On Google+, Professor Yunus is one of the most followed person worldwide, with over 1.7 million followers.[59]
In 2012 Yunus was installed as Chancellor of Glasgow Caledonian University[60]

Political activity

Muhammad Yunus at a book signing at the London School of Economics with a masters student.
See also: Nagorik Shakti
In early 2006 Yunus, along with other members of the civil society including Professor Rehman Sobhan, Justice Muhammad Habibur Rahman, Dr Kamal Hossain, Matiur Rahman, Mahfuz Anam and Debapriya Bhattchariya, participated in a campaign for honest and clean candidates in national elections.[61] He considered entering politics in the later part of that year.[62] On 11 February 2007, Yunus wrote an open letter, published in the Bangladeshi newspaper Daily Star, where he asked citizens for views on his plan to float a political party to establish political goodwill, proper leadership and good governance. In the letter, he called on everyone to briefly outline how he should go about the task and how they can contribute to it.[63] Yunus finally announced that he is willing to launch a political party tentatively called Citizens' Power (Nagorik Shakti) on 18 February 2007.[64][65] There was speculation that the army supported a move by Yunus into politics.[66] On 3 May, however, Yunus declared that he had decided to abandon his political plans following a meeting with the head of the interim government, Fakhruddin Ahmed.[67]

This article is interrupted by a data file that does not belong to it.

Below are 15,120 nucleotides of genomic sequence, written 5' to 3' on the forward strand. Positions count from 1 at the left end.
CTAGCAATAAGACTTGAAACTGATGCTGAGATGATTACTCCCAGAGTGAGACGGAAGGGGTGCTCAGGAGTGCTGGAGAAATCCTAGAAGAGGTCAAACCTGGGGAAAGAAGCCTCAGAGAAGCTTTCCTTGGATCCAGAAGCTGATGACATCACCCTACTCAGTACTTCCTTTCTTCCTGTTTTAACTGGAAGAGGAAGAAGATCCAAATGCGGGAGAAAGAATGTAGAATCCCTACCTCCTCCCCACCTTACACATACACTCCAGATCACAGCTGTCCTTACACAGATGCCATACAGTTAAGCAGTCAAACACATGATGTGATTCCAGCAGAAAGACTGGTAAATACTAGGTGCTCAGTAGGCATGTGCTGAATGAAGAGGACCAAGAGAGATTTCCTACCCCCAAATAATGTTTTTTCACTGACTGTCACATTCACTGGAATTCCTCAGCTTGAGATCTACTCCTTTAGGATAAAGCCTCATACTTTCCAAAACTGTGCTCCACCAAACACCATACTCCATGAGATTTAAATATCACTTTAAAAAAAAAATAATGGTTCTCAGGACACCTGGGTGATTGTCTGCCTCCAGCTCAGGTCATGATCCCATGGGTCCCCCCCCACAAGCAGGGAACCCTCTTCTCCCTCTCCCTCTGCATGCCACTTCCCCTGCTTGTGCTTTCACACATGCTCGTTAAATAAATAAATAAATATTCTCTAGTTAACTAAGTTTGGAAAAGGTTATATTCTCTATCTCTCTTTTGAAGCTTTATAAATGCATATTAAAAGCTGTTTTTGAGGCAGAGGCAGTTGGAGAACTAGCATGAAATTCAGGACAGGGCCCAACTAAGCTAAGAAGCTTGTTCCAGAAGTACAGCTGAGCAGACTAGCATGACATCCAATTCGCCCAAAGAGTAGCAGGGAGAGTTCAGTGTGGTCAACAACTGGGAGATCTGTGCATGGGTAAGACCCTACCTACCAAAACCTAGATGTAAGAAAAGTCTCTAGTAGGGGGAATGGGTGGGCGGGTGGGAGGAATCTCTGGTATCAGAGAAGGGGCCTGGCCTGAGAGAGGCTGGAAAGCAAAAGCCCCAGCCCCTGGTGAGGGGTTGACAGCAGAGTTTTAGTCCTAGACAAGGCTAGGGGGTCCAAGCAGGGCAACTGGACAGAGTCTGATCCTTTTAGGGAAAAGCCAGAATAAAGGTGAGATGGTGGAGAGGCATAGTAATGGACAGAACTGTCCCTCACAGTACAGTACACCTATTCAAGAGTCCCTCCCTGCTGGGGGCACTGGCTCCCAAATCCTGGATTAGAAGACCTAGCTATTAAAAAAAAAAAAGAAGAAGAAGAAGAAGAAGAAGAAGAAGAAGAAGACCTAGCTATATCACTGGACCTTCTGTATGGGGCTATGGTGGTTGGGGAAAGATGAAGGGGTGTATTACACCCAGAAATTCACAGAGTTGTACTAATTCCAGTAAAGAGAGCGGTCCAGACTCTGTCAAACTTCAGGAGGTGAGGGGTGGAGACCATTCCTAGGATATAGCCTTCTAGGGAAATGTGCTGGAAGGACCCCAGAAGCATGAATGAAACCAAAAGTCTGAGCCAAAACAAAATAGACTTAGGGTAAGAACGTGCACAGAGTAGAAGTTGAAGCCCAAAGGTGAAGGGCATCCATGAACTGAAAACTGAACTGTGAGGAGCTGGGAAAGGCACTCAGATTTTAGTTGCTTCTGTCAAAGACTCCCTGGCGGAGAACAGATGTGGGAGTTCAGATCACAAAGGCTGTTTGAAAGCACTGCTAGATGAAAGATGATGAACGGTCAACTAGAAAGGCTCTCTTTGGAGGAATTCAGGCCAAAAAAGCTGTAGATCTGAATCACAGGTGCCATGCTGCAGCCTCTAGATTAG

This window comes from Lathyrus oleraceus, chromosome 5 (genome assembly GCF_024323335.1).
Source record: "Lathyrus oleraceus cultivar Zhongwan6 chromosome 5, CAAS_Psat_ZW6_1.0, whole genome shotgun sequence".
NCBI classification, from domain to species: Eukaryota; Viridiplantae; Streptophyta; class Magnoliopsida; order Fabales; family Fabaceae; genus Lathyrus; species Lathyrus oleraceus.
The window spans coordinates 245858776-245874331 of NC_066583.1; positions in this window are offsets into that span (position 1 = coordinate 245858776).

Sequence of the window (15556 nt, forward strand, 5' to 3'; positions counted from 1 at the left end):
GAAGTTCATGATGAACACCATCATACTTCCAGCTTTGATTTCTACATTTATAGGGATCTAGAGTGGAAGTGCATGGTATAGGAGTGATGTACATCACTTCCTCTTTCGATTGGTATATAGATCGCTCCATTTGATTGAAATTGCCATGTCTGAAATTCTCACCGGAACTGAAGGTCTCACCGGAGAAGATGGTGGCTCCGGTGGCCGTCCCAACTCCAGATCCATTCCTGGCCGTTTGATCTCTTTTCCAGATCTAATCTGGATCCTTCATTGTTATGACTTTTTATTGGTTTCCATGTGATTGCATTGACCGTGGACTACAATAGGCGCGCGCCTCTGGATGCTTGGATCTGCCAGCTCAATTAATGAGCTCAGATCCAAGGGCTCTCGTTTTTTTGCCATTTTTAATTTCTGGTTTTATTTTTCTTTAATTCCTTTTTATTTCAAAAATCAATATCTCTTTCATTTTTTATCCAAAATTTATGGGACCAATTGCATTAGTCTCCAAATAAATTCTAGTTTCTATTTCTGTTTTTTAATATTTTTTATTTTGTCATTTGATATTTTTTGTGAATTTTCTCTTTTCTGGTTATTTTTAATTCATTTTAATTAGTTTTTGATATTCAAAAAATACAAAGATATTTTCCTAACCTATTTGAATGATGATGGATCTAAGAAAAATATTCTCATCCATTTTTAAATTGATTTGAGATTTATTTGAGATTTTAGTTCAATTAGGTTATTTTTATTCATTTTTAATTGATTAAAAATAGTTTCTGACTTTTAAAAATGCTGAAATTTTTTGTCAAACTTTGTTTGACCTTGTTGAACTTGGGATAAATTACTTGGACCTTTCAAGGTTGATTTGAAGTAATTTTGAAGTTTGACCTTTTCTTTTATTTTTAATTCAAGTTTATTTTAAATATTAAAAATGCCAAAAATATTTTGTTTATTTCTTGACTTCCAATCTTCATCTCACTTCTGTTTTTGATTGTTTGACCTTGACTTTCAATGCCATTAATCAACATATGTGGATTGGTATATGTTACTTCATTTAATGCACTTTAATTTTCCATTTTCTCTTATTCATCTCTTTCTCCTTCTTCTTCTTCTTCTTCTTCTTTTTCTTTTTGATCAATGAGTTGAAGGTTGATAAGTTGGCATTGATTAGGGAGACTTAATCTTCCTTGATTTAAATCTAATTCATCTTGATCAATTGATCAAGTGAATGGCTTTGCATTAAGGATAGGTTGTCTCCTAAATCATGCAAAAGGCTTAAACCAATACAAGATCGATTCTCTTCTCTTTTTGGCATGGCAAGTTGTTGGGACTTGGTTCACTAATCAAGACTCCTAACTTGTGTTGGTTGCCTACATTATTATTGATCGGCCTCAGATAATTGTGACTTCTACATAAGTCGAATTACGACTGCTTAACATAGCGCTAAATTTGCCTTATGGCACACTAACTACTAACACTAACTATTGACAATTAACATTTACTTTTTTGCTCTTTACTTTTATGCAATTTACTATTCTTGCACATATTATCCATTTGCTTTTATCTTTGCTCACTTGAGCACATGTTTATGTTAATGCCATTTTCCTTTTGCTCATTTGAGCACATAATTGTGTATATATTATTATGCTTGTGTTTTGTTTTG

On 18 July 2007 in Johannesburg, South Africa, Nelson Mandela, Graça Machel, and Desmond Tutu convened a group of world leaders to contribute their wisdom, independent leadership and integrity together to the world. Nelson Mandela announced the formation of this new group, The Global Elders, in a speech he delivered on the occasion of his 89th birthday.[68][69] Archbishop Tutu is to serve as the Chair of The Elders. The founding members of this group include Machel, Yunus, Kofi Annan, Ela Bhatt, Gro Harlem Brundtland, Jimmy Carter, Li Zhaoxing, and Mary Robinson. The Elders are to be independently funded by a group of Founders, including Richard Branson, Peter Gabriel, Ray Chambers; Michael Chambers; Bridgeway Foundation; Pam Omidyar, Humanity United; Amy Robbins; Shashi Ruia, Dick Tarlow; and The United Nations Foundation. Yunus is a member of the Africa Progress Panel (APP), an independent authority on Africa launched in April 2007 to focus world leaders’ attention on delivering their commitments to the continent. The Panel launched a major report in London on Monday 16 June 2008 entitled Africa's Development: Promises and Prospects.[70]
In July 2009, Yunus became a member of the SNV Netherlands Development Organisation International Advisory Board to support the organisation's poverty reduction work.[71]
Since 2010, Yunus has served as a Commissioner for the Broadband Commission for Digital Development, a UN initiative which seeks to use broadband internet services to accelerate social and economic development.[72]
He also serves on the advisory board of the Holcim Foundation for Sustainable Construction, a foundation supporting initiatives that combine sustainable construction solutions with architectural excellence.[73]
In 2011, Yunus was part of the Jury which chose the universal Logo for Human Rights. Its goal was to create an internationally recognized logo to support the global human rights movement.[74]


|[pic] |The examples and perspective in this article may not include all significant viewpoints. Please improve the article or |
| |discuss the issue. (March 2011) |